"Looking at this year's programme, it appears to have been hijacked by the current 'let's develop new audiences / appeal to the yoof of today' trendies. Talk about 'throwing the baby out with the bath water' or 'biting the hand that feeds you' ... "

Well, I'm not entirely sure where that idea comes from, but I'd be interested for you to provide some examples. Yes, we do things like Motown Ceilidh and Silent Disco, but Sidmouth has always had a silly streak which seemed to be one of its strengths. However, we also have Ham headliners such as Kate Rusby, Show of Hands, The Spooky Men's Chorale, Dougie MacLean, the reunion of Home Service, Roy Bailey and Tony Benn's The Writing on the Wall, Karine Polwart, Peggy Seeger...I'm not really sure how these artists equate to trying to pander to "yoof" or "today's trendies".

In the Bulverton we have a programme that has tried to provide some of the international focus and flavour that the festival has become known for: hence Nidi d'Arac and Anxo Lorenzo. These are fantastic artists with international reputations. The Yiddish Twist Orchestra and Moishe's Bagel are great examples of what happens to international music when it comes to Britain and takes on new influences and styles.



"Sidmouth, because of its scale and popularity has always had to meet the needs of very diverse audiences, seperated either by age, musical interests, dance vs concerts etc etc. It was 'by and large' over the years a successful formula."

I would agree, and we are certainly trying to maintain that variety and appeal to a whole range of audiences with the current programme.


"But now, the social dance programme and the ceilidh programme has been basically 'axed' with only two 'named' bands being booked to perform - Random and Steamchicken."

This is simply not true. If anything, we have taken on board the difficulties with Social Dance in recent years and have gone very much for a "back to basics" programme that features some of the most popular bands and callers: Colin Hume, Mike Courtold, Lynne Render, Barrie Bullimore, Bill & Barbara Kinsman, Momentum, Meg, Molly & Bill, Folkus Pocus and the English Contra Dance Band. There will also be a new programme of afternoon tea dances in the Blackmore Marquee.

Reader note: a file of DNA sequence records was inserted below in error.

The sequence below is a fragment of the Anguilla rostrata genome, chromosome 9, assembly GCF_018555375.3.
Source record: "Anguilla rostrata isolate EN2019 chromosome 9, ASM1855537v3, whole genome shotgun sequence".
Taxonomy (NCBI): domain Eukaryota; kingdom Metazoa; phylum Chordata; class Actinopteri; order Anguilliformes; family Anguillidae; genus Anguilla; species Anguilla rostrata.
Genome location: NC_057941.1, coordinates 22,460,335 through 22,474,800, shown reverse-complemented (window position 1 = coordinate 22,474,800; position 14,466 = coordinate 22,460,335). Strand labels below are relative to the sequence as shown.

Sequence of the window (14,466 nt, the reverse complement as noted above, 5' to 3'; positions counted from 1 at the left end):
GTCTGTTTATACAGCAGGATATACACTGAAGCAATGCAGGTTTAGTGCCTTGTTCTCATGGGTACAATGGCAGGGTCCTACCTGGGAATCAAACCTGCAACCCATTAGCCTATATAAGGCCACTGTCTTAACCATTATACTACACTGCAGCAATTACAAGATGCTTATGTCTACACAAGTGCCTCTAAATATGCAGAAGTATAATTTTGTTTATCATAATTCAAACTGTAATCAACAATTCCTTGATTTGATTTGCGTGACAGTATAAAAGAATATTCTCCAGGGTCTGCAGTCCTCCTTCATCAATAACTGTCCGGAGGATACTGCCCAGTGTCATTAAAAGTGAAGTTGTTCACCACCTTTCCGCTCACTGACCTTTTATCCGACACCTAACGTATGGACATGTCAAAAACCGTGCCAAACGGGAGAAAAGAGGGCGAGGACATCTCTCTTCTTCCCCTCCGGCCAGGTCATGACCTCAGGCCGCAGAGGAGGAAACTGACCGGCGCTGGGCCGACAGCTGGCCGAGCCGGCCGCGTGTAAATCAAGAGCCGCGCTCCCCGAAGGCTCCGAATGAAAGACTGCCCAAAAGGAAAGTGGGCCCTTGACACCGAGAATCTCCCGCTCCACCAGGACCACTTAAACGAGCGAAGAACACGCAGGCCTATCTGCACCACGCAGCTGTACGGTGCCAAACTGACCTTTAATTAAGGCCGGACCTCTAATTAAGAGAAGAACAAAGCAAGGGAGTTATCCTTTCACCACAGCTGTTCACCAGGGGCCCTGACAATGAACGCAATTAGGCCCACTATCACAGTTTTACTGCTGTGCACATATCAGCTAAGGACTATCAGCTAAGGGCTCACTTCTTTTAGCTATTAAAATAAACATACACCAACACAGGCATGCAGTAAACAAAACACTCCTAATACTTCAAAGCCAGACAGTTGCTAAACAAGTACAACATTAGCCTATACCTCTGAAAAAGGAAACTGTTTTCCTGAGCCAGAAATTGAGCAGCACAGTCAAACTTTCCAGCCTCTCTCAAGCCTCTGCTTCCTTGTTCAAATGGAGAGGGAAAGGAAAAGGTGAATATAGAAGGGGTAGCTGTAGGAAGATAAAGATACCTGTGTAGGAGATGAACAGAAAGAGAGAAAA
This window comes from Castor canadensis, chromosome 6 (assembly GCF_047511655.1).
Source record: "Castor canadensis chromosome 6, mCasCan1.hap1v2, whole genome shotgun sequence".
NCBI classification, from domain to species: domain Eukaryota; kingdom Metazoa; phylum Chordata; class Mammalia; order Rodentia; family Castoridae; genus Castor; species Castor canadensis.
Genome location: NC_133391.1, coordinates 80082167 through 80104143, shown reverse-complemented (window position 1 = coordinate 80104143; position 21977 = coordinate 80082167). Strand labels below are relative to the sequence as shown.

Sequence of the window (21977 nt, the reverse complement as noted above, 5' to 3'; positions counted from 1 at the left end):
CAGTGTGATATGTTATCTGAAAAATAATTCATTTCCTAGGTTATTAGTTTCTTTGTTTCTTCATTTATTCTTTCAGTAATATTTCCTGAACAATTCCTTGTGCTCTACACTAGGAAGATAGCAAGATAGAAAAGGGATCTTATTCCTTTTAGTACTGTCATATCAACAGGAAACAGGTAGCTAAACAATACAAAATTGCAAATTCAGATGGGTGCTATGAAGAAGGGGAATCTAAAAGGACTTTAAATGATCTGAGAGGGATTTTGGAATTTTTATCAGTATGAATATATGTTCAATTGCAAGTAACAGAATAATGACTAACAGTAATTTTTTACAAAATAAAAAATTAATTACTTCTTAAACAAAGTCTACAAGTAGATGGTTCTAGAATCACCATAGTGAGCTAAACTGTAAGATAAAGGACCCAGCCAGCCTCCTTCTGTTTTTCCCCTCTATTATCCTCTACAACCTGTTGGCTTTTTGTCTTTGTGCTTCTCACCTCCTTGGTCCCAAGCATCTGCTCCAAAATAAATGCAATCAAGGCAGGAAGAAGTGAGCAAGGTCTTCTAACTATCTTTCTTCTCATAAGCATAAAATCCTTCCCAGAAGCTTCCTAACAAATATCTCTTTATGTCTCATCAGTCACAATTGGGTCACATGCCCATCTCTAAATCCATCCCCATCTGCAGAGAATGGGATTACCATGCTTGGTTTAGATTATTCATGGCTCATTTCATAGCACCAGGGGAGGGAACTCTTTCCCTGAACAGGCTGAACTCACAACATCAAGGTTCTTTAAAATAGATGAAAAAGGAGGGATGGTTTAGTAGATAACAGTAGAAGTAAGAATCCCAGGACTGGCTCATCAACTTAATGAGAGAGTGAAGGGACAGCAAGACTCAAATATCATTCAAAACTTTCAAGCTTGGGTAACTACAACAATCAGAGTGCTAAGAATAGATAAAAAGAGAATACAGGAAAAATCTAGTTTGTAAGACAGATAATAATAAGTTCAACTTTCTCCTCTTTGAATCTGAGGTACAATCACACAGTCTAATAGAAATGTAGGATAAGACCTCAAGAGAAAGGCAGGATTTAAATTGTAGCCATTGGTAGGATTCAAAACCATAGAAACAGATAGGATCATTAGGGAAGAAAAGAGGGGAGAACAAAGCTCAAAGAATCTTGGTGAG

I'm not sure where you got the idea that only two ceilidh bands have been booked (are you on our mailing list? Maybe you should be, as the new leaflet with a lot of this information has just been sent out). So far we have announced Tiger Moth, the Simon Care All Stars, Steamchicken, Glorysrokes, The Old Swan Band, The Watch, Hekety, Random, Rod Stradling's Phoenix Band, and there are several more to come. The number of ceilidhs will remain what it has been in recent years - which is actually more like 29, with two per day at the Anchor, one each evening at Blackmore, plus the LNEs.


"Also, there has been a creeping mentality of 'bulk buying' artists to obviously strike economically favourable deals. But I am afraid that this just leads to a stagnant artistic programme. In 2010 there was the usual Blue Murder, Watersons, CBS, Tamms and Coope AND Spiers and Boden, Bellowhead, S&B Celidh etc etc .... I am afraid that the belief that people want to watch the same people wearing different hats is born from someone of little creativity driven by money and not by artistic direction."


Well, just to clarify slightly with regard to last year: we did not book The Watersons, nor Spiers and Boden as a concert band. The S&B ceilidh was offered to me, and as it had not been done anywhere else before, I accepted. It was a popular event which had about 850 attenders.

With your wider point I would also take some exception. Yes, we do book offshoots of different groups and bands. Yes, it is cost-effective to do so. But with over 600 individual events (not counting the family festival), I try to ensure that there is a balance maintained within the programme and that such things do not become dominant. You seem to want us to bring all the individual artists down to Devon for one day and then send them on their way, but this is not particularly sensible in terms of costs to the festival - keep in mind we are still getting the festival back on to sound financial footing and paying off a debt of £60k that accrued from 2005 - 2008. My job is to create an interesting and diverse programme while sticking to very stringent financial controls. We have turned the festival around financially in the last 2 years, but it's an uncertain financial climate out there, and we still need to be cautious.